Clarksville Community School Corp. is expected to join its neighboring districts in adopting a school resource officer (SRO) to improve student safety.
SROs have been used in southern Indiana school districts for years, but recently President Obama signed an executive order supporting the school safety option.
This was part of 23 executive orders Mr. Obama signed this week to increase gun and school safety.
Officials with Clarksville Community Schools say they’re confident the board will approve the $38,000 SRO cost next week although the district plans to train the SRO—bringing in specialist Chris Crasper of the Indiana School Resource Officers Association—on Monday.
The board will vote in special session on Tuesday.
Board chair Bill Wilson says while the shooting massacre at Sandy Hook Elementary School underscores the need for an SRO, the district has been working on securing the position for months.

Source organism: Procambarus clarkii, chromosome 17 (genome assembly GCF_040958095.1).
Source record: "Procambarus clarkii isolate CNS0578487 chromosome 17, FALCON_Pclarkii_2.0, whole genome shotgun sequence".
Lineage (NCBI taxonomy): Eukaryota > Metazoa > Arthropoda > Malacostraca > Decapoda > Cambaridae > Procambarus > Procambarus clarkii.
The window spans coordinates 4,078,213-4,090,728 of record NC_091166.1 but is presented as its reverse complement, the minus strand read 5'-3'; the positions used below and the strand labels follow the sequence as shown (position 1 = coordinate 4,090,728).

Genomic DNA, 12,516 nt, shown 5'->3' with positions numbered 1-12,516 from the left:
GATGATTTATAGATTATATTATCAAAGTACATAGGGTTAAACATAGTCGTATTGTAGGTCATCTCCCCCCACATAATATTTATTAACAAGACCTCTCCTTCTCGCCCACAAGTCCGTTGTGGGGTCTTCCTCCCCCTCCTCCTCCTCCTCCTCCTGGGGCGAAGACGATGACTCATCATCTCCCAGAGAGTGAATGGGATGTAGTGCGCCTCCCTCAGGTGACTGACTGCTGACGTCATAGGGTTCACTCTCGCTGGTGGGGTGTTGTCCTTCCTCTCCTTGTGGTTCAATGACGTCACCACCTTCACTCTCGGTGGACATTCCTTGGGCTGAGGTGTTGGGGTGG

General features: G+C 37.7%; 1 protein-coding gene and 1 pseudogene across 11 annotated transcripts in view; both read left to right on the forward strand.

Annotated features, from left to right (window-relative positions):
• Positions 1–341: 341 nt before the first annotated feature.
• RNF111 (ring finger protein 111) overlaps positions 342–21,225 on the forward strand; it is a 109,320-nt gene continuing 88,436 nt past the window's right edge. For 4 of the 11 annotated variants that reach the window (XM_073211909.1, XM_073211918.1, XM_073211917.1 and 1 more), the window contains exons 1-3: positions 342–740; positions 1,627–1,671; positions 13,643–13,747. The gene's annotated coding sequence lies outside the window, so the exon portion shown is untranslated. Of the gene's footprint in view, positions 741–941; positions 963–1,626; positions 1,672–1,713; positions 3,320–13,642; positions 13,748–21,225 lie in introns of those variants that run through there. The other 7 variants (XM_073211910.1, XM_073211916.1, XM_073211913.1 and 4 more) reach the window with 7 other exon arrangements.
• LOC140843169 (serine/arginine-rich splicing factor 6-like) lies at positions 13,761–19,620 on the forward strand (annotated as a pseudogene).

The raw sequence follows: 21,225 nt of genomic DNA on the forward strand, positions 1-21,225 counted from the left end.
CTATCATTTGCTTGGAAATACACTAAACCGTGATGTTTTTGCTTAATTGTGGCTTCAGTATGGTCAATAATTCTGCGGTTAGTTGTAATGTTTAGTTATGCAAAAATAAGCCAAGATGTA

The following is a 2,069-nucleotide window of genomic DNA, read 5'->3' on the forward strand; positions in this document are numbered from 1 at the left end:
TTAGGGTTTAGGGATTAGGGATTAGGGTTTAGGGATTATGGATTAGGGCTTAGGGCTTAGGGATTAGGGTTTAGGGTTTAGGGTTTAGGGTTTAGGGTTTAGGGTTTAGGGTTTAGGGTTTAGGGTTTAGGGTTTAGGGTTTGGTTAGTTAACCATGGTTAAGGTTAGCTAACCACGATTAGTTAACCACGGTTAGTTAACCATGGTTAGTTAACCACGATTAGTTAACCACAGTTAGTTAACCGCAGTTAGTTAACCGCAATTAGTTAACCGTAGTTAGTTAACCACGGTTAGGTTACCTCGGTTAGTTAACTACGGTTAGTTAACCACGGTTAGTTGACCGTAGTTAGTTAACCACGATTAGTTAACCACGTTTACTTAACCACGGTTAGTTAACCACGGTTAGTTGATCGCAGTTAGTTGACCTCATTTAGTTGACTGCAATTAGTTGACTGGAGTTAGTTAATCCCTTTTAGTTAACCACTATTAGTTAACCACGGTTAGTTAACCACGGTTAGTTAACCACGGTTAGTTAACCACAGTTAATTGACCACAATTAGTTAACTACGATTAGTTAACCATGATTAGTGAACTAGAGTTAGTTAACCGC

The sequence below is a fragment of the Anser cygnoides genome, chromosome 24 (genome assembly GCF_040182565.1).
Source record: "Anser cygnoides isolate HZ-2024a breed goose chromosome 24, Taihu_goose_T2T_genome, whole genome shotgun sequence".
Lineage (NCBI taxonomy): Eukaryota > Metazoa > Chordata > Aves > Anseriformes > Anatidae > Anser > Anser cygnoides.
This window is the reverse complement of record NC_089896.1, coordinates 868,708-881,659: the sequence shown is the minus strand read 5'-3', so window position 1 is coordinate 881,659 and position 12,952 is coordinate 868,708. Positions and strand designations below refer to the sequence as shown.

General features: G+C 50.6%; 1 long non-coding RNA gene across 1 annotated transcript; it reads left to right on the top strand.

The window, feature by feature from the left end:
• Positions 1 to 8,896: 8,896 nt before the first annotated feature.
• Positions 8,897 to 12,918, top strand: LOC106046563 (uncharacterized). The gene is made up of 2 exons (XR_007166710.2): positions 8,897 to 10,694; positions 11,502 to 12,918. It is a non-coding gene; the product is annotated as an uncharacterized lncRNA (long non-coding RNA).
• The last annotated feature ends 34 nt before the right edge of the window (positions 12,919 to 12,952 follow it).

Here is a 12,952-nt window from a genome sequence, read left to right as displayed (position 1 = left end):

“We had a buzzer system and video cameras installed quite a while ago and we’ve been wanting a resource office because having a police officer in the school can help in many ways,” he says.
Although the officers are meant to provide a certain level of protection for students, some educators argue SROs cannot prevent major school violence like school shootings.
New Albany-Floyd County Consolidated School Corp. has six SROs that serve its 15 schools, primarily the secondary institutions including middle and high schools.
Greater Clark County Schools has a Jeffersonville police officer serving Jefferson High School and a part-time officer serving River Valley MS and Parkview MS, and the district has a Clark County Sheriff’s deputy that covers all Charlestown schools and another that serves New Washington schools, according to district officials.
West Clark Community Schools has one SRO serving its three schools that are housed on the same property.
In Jefferson County Public Schools there are 22 SROs.